Yes! Let’s Make a Movie Film Festival: Adding Horror to Saturday Afternoon
Image source provided by Danny MAlin, Yes! Let's Make a Movie Film Festival
Danny MALin is the creator and driving force behind the one-day (August 26, 2023) Montreal film festival event called Yes! Let’s Make a Movie Film Festival. The title reflects its openness of heart and spirit. The main goal of the festival is to fete local filmmaking which Malin feels does not get the respect and exhibition space it deserves. And the festival makes no distinction between small, indie DYI films or films that have more financial or industry support. Though the majority of the films fall in the former category. With everything happening in one full day prizes (and there are many) are given to films in-between screenings, with a table brimming with the little trophies visible next to the screen. This year marked its 9th edition and, as it was last year, was hosted at the lovely Leonardo Da Vinci center, a proud bastion of the Montreal Italian-Canadian community that since its inception in 2002 serves as a cultural hub for the Italian-Canadian community (and anyone else who wants to benefit from its many programs and events).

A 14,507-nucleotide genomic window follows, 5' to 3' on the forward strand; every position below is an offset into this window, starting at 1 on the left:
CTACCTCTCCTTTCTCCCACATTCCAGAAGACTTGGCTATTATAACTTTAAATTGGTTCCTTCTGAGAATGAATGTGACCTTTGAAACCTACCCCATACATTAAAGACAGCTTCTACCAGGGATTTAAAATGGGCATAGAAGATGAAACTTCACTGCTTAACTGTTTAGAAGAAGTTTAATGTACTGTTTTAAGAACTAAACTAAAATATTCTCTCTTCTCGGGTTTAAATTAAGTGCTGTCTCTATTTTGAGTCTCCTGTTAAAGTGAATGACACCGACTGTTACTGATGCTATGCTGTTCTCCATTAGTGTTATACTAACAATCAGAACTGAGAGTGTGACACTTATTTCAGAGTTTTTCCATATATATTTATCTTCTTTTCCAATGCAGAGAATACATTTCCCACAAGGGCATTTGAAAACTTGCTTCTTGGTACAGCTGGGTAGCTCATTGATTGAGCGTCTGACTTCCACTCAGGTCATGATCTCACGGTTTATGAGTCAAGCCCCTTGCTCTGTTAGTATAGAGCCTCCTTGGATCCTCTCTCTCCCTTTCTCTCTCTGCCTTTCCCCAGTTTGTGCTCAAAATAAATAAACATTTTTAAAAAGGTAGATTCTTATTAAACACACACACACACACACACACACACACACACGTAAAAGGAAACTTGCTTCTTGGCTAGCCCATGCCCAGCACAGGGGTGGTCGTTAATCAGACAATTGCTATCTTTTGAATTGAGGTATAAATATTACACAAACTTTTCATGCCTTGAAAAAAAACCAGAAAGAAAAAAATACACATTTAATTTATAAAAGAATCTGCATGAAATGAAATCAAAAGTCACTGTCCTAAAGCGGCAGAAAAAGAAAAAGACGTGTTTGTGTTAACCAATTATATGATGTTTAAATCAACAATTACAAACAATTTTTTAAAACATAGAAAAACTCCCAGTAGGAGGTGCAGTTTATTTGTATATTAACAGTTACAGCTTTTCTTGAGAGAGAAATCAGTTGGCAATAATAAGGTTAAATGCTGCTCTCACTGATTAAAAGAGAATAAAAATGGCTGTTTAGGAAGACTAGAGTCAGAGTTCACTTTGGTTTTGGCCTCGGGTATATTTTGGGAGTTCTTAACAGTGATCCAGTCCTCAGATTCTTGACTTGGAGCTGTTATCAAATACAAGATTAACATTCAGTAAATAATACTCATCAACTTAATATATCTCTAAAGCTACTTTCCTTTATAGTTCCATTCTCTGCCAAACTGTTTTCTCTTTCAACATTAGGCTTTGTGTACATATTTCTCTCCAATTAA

I was invited to attend this year’s edition by my good friend’s Johnny Vamvas and Olga Montes-Vamvas, husband and wife actor-filmmaker-writers whose feature film debut Scarpedicimente (2022) played at last year’s edition of the festival (where it scooped up Best Cinematography Award). The day was broken into three distinct programs: Horror (a mix of Montreal, Canadian and International films), Local (all Made in Montreal films), and International (Canadian and International films). The screenings went from 11:00 am to 9:00 pm. I went to the first program, the Horror Program, which ran as a 4 hour block from 11:00 am to 3:00 pm. As MAlin noted afterwards, this was the first time the films were separated by genre because he did not want to ‘sabotage’ viewers who may not be used to the levels of violence found in some horror films. And it was a good idea, given that two of the strongest films in the program had blood quite literally as a main thematic, Diva and Red Tiles. Thankfully the two films did not play one after the other, because that may have taken from their visceral impact. Though playing them together on the same program was an intelligent choice given how different in tone they were even if they both were centered on blood.
Diva (Image source Rémi Frechette)